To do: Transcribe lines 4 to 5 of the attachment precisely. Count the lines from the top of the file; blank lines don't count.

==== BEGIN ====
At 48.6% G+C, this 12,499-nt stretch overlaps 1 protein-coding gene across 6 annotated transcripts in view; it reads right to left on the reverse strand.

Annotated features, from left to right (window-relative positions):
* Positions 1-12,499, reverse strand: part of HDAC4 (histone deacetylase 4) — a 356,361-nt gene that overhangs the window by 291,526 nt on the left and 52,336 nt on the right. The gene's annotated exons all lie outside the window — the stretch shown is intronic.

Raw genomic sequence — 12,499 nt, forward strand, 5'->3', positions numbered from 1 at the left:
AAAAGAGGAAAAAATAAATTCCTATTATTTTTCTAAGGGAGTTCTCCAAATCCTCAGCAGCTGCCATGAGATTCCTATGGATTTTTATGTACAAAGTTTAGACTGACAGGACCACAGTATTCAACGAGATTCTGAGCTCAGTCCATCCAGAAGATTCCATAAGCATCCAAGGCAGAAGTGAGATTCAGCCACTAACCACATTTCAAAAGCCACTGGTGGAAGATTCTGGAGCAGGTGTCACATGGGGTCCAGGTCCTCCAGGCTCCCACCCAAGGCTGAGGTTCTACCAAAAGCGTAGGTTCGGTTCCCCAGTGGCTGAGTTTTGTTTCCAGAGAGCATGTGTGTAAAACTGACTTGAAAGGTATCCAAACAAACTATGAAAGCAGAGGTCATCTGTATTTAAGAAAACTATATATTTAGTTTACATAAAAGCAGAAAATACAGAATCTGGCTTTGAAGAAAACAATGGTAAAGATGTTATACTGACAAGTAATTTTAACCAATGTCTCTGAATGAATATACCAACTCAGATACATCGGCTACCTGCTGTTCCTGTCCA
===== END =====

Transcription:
Raw genomic sequence — 12,499 nt, forward strand, 5'->3', positions numbered from 1 at the left:
AAAAGAGGAAAAAATAAATTCCTATTATTTTTCTAAGGGAGTTCTCCAAATCCTCAGCAGCTGCCATGAGATTCCTATGGATTTTTATGTACAAAGTTTAGACTGACAGGACCACAGTATTCAACGAGATTCTGAGCTCAGTCCATCCAGAAGATTCCATAAGCATCCAAGGCAGAAGTGAGATTCAGCCACTAACCACATTTCAAAAGCCACTGGTGGAAGATTCTGGAGCAGGTGTCACATGGGGTCCAGGTCCTCCAGGCTCCCACCCAAGGCTGAGGTTCTACCAAAAGCGTAGGTTCGGTTCCCCAGTGGCTGAGTTTTGTTTCCAGAGAGCATGTGTGTAAAACTGACTTGAAAGGTATCCAAACAAACTATGAAAGCAGAGGTCATCTGTATTTAAGAAAACTATATATTTAGTTTACATAAAAGCAGAAAATACAGAATCTGGCTTTGAAGAAAACAATGGTAAAGATGTTATACTGACAAGTAATTTTAACCAATGTCTCTGAATGAATATACCAACTCAGATACATCGGCTACCTGCTGTTCCTGTCCA